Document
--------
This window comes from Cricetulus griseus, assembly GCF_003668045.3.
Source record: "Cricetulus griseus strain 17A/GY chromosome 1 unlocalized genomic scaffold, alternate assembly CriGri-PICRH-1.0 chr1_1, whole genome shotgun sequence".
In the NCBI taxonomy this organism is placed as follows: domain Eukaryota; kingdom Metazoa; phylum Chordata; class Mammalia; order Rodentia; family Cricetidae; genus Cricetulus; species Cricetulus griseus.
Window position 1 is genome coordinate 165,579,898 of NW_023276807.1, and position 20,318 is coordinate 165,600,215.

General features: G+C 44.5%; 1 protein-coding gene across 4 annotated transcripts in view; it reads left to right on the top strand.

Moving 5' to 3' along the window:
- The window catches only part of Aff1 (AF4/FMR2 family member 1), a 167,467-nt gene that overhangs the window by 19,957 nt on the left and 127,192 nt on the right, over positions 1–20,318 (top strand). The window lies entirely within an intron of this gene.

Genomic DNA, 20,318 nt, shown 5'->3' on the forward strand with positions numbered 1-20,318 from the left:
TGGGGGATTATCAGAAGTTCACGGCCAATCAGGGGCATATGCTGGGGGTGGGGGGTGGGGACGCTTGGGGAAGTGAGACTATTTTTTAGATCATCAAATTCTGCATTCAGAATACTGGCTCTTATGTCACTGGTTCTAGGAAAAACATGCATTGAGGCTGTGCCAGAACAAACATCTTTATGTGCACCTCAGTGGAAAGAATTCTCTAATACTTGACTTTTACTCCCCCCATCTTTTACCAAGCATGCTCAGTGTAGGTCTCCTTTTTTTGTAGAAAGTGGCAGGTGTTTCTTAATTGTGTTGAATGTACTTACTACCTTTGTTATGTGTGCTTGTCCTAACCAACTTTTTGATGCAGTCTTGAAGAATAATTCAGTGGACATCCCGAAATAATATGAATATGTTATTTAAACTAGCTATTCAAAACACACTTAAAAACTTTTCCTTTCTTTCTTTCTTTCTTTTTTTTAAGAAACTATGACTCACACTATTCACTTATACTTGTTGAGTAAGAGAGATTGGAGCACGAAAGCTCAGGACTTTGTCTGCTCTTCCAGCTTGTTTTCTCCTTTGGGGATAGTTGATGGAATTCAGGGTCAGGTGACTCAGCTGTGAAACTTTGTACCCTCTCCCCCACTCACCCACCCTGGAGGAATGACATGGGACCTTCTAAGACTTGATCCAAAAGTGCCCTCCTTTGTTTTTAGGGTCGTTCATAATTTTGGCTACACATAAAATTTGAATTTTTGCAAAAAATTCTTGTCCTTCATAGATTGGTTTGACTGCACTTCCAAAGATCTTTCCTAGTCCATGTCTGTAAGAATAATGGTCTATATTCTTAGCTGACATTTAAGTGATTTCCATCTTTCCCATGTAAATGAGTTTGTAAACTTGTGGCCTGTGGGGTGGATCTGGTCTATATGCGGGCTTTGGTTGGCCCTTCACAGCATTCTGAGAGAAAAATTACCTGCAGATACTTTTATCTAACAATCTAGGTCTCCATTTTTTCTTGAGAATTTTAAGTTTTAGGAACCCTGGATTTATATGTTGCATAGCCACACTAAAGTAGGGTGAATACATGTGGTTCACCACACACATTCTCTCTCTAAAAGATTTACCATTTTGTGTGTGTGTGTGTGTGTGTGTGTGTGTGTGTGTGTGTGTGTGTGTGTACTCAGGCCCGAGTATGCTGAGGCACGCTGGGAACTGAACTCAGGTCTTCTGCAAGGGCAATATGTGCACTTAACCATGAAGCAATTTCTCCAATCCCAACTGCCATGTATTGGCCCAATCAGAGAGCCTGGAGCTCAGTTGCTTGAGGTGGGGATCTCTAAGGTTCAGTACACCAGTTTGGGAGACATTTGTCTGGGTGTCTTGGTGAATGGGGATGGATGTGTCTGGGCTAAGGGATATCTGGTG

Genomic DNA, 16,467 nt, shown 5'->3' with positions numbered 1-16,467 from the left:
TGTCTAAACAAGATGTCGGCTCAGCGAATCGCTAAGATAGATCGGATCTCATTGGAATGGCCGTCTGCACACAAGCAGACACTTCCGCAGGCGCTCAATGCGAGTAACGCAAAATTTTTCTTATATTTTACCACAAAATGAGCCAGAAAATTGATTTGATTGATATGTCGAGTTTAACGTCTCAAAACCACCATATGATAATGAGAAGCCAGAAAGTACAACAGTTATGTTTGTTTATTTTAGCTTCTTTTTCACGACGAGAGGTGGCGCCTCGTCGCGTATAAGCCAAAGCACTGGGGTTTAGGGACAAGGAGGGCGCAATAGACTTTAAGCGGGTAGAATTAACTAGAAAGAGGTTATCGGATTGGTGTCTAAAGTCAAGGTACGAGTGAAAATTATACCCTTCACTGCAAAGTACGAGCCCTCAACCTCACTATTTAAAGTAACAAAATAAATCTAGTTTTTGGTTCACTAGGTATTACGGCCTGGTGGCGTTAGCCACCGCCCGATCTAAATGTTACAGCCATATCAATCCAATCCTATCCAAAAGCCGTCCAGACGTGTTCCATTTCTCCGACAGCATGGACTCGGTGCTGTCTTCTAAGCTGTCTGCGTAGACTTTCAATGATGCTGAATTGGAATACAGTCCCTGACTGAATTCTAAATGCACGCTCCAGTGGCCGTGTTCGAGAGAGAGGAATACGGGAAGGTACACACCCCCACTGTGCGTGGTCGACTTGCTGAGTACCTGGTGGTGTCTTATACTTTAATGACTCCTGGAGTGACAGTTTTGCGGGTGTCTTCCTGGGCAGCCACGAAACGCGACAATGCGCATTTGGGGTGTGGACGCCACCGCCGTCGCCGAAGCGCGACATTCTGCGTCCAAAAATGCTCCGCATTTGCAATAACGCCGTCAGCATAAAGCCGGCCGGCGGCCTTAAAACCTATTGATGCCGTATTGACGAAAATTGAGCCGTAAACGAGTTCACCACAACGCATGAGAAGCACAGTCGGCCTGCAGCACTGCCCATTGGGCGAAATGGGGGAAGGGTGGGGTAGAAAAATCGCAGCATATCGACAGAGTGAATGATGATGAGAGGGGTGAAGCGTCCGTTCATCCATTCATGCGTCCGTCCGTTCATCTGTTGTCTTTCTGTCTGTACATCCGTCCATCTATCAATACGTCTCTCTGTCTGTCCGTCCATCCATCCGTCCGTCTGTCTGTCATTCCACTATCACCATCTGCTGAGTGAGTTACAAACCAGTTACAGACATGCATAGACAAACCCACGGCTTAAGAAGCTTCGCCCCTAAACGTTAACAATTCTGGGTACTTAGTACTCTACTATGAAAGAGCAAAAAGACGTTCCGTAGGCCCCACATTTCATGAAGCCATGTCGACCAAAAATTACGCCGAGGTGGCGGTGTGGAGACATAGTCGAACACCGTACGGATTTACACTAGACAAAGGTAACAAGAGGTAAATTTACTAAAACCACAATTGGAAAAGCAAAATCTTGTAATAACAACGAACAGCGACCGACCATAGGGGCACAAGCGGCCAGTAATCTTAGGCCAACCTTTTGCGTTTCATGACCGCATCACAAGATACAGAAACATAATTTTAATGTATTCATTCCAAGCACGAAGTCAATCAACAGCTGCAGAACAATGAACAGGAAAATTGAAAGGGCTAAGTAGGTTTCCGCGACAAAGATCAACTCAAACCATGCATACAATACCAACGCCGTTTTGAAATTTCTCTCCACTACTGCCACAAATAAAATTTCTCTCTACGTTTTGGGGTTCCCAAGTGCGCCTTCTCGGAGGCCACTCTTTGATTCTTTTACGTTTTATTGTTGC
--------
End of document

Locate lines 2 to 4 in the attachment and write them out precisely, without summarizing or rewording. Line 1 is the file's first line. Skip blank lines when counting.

Source record: "Cricetulus griseus strain 17A/GY chromosome 1 unlocalized genomic scaffold, alternate assembly CriGri-PICRH-1.0 chr1_1, whole genome shotgun sequence".
In the NCBI taxonomy this organism is placed as follows: domain Eukaryota; kingdom Metazoa; phylum Chordata; class Mammalia; order Rodentia; family Cricetidae; genus Cricetulus; species Cricetulus griseus.
Window position 1 is genome coordinate 165,579,898 of NW_023276807.1, and position 20,318 is coordinate 165,600,215.